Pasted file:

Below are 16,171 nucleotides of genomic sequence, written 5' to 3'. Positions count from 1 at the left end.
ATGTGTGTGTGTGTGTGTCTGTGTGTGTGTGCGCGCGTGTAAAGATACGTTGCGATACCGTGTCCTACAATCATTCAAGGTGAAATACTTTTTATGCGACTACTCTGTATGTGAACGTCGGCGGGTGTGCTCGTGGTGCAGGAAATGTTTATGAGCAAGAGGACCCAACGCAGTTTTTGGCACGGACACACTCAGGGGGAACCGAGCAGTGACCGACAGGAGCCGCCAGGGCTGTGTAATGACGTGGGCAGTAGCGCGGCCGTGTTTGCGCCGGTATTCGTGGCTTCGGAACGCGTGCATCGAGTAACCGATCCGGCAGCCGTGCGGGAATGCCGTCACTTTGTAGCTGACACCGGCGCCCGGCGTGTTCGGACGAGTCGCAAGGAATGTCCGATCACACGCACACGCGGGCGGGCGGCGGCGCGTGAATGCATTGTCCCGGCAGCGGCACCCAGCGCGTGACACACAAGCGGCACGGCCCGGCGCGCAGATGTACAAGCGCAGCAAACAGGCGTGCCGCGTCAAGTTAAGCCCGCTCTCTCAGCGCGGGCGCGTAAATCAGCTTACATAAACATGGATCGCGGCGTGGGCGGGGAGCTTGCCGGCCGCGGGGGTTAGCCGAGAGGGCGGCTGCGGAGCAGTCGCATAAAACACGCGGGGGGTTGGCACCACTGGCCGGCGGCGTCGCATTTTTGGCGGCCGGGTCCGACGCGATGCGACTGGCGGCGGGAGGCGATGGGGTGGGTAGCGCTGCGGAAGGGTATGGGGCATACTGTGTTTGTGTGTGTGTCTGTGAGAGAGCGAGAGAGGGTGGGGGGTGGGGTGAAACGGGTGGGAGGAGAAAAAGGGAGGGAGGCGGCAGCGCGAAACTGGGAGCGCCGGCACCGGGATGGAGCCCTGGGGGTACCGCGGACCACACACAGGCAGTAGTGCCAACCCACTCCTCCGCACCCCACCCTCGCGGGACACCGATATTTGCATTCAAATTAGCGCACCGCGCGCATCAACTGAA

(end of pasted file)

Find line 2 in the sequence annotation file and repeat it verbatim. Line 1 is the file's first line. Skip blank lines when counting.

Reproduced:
ATGTGTGTGTGTGTGTGTCTGTGTGTGTGTGCGCGCGTGTAAAGATACGTTGCGATACCGTGTCCTACAATCATTCAAGGTGAAATACTTTTTATGCGACTACTCTGTATGTGAACGTCGGCGGGTGTGCTCGTGGTGCAGGAAATGTTTATGAGCAAGAGGACCCAACGCAGTTTTTGGCACGGACACACTCAGGGGGAACCGAGCAGTGACCGACAGGAGCCGCCAGGGCTGTGTAATGACGTGGGCAGTAGCGCGGCCGTGTTTGCGCCGGTATTCGTGGCTTCGGAACGCGTGCATCGAGTAACCGATCCGGCAGCCGTGCGGGAATGCCGTCACTTTGTAGCTGACACCGGCGCCCGGCGTGTTCGGACGAGTCGCAAGGAATGTCCGATCACACGCACACGCGGGCGGGCGGCGGCGCGTGAATGCATTGTCCCGGCAGCGGCACCCAGCGCGTGACACACAAGCGGCACGGCCCGGCGCGCAGATGTACAAGCGCAGCAAACAGGCGTGCCGCGTCAAGTTAAGCCCGCTCTCTCAGCGCGGGCGCGTAAATCAGCTTACATAAACATGGATCGCGGCGTGGGCGGGGAGCTTGCCGGCCGCGGGGGTTAGCCGAGAGGGCGGCTGCGGAGCAGTCGCATAAAACACGCGGGGGGTTGGCACCACTGGCCGGCGGCGTCGCATTTTTGGCGGCCGGGTCCGACGCGATGCGACTGGCGGCGGGAGGCGATGGGGTGGGTAGCGCTGCGGAAGGGTATGGGGCATACTGTGTTTGTGTGTGTGTCTGTGAGAGAGCGAGAGAGGGTGGGGGGTGGGGTGAAACGGGTGGGAGGAGAAAAAGGGAGGGAGGCGGCAGCGCGAAACTGGGAGCGCCGGCACCGGGATGGAGCCCTGGGGGTACCGCGGACCACACACAGGCAGTAGTGCCAACCCACTCCTCCGCACCCCACCCTCGCGGGACACCGATATTTGCATTCAAATTAGCGCACCGCGCGCATCAACTGAA